The newest version of Photoshop is almost ready to ship. As with previous releases this venerable image editing software ships in two versions Photoshop CS5 and Photoshop CS5 Extended. And so comes the age old question. Should I upgrade or not? Now I’ve never been one to advocate upgrading just for the sake of upgrading. Unless you teach and need to remain current regardless of the benefits, it really pays to keep your wallet at bay as you read through the new features. They may indeed be awesome, but are they applicable to your needs and workflow?
Photoshop CS4, in particular, was an upgrade that I found hard to recommend to photographers. Sure, there were some new interface additions and high quality tools added to Camera Raw. But on the whole, CS4 was built to lay a solid foundation for big changes to…CS5.
And now that it is here, I can honestly say that CS5 is a very significant upgrade for photographers. If you’re still using CS3, there are a whole slew of interface enhancements you’ll have to get used to, but the results will be well worth it. And even if you’ve been happy with CS4, this new version has quite a few “must-have” features.
Do a lot of retouching and/or restoration work? The Content-Aware heal and fill will literally save you hours of work. The Refine Edge feature has been completely overhauled and for the first time its possible for mere mortals to separate hair from a background with professional results.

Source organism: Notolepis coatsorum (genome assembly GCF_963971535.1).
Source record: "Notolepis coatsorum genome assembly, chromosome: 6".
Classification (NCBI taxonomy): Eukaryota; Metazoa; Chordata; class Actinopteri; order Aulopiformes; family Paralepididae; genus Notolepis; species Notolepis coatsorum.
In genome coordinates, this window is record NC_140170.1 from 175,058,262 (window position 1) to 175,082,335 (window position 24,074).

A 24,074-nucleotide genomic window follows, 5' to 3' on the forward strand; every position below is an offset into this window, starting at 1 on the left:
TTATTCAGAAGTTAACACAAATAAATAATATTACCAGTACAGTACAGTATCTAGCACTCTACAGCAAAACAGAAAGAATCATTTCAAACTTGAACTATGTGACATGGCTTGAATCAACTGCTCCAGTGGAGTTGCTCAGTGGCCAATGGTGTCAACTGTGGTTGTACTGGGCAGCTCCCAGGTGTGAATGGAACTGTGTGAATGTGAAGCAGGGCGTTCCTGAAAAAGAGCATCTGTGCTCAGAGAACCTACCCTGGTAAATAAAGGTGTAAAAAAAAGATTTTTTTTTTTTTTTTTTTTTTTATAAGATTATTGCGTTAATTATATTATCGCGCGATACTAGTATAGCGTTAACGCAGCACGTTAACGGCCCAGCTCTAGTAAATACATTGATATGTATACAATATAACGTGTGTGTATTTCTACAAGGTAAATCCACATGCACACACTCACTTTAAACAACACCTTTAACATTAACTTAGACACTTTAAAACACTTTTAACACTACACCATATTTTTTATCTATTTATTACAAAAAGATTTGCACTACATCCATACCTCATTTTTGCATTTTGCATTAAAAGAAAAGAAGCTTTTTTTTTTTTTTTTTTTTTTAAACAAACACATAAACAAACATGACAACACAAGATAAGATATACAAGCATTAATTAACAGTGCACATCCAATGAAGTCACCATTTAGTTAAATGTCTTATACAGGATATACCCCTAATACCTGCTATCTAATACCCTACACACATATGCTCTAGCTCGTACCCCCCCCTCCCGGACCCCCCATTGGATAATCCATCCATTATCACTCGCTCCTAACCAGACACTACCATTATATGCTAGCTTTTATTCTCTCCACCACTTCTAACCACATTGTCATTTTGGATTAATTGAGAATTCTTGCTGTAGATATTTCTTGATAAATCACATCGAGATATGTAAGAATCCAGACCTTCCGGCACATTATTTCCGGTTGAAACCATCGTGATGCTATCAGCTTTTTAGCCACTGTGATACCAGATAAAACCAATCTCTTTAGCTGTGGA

The correction of lens defects such as chromatic aberration and optical distortion has now been made automatic via lens profiles which Adobe has made available, along with a free utility, so that users can create and share their own lens profiles.
Adobe Camera Raw has gotten a complete overhaul of its demosaicing algorithms, which means that a great raw processing engine has gotten even better. You’ll see finer image detail and lower noise. There’s also the ability to mimic the addition of film grain that is actually quite believable.
There’s a new Puppet Warp feature that allows you to reshape and reposition objects in a photograph. Heresey to some, manna from heaven to others.
Is HDR photography your thing? The new and HDR Pro and HDR Toning tools are head and shoulders above anything Adobe has done in this area.
If you like to paint, the brand new Mixer Brush mimics the wet into wet painting technique used by masters like Van Gogh and Monet.
And Mac users, for the first time get a 64bit version of Photoshop that can directly access every single ounce of RAM you have installed on your system. Did someone say memory upgrade?
In short, if you’re running CS3, I salute you. You resisted the marketing reach of Adobe and their partners and continued on with getting top notch results. But now the time has come to lay out some hard earned cash. The new tools and enhanced productivity will literally change the way you work in Photoshop, and for the better.